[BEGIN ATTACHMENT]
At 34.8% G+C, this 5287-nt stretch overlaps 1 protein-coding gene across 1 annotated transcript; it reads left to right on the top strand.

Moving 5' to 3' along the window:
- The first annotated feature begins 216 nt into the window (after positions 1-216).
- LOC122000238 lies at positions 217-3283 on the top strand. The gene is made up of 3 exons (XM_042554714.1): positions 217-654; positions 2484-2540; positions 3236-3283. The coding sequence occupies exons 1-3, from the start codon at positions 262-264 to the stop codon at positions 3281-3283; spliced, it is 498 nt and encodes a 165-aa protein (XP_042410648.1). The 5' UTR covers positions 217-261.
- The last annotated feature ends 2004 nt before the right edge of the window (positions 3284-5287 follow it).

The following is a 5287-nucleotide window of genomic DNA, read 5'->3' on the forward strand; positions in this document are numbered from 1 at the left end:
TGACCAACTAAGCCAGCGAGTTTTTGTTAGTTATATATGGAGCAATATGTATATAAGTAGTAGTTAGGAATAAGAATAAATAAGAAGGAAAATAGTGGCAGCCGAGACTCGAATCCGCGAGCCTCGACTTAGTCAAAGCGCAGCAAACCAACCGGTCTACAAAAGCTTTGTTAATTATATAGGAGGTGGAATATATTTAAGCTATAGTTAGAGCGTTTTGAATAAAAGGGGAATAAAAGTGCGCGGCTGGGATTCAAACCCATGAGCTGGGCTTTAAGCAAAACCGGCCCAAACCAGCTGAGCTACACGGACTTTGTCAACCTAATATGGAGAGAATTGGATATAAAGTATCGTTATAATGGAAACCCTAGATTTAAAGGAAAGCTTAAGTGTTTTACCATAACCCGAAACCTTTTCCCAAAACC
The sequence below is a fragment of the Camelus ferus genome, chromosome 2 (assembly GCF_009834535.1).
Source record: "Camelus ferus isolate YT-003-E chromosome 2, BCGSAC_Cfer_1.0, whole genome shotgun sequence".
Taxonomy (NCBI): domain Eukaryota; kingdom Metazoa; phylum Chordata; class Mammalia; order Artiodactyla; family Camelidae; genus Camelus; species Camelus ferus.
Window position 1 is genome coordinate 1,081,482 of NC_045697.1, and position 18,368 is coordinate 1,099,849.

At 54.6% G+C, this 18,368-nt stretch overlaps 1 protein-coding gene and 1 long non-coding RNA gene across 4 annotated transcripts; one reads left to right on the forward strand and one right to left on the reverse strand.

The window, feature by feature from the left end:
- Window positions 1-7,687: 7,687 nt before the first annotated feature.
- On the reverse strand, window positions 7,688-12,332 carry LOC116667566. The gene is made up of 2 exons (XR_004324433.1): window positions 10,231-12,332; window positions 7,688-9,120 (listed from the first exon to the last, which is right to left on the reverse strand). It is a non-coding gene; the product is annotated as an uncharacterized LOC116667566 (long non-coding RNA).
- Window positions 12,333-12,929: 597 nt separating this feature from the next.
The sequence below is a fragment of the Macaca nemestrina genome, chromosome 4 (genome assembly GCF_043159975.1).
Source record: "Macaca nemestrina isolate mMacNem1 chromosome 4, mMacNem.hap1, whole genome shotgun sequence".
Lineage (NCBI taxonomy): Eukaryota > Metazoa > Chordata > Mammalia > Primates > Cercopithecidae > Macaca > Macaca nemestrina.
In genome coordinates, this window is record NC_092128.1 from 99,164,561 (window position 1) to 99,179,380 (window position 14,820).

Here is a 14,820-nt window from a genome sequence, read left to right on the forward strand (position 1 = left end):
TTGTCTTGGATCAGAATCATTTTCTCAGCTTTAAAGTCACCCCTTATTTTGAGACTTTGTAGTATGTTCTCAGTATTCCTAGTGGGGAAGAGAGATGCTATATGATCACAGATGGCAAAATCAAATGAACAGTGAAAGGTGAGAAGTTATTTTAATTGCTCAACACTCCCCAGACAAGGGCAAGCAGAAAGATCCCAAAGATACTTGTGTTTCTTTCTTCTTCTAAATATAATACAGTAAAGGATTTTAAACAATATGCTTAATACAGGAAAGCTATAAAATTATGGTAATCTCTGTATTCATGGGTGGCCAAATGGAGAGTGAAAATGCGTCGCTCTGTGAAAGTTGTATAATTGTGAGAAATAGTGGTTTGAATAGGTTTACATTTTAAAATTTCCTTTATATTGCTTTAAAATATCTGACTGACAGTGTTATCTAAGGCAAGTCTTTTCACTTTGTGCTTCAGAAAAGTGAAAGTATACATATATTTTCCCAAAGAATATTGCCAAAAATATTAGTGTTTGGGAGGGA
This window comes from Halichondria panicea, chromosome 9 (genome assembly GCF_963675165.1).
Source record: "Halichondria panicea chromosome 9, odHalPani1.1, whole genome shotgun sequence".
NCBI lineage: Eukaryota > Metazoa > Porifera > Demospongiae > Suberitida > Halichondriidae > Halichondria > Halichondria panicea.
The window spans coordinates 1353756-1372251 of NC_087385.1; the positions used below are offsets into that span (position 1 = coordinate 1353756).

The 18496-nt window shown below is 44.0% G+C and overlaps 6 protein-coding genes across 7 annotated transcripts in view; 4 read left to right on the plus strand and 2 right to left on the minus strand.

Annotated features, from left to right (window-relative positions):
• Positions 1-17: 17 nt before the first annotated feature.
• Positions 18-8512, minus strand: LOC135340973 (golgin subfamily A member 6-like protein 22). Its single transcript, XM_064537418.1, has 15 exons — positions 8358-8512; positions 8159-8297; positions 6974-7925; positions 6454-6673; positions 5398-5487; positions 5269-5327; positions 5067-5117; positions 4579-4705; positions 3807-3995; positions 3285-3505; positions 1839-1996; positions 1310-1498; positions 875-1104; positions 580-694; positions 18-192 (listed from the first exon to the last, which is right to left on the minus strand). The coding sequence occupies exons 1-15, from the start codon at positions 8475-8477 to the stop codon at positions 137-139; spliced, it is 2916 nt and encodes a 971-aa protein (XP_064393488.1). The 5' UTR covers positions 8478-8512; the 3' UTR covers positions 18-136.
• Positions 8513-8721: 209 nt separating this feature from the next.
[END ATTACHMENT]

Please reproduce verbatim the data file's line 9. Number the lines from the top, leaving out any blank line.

Source record: "Camelus ferus isolate YT-003-E chromosome 2, BCGSAC_Cfer_1.0, whole genome shotgun sequence".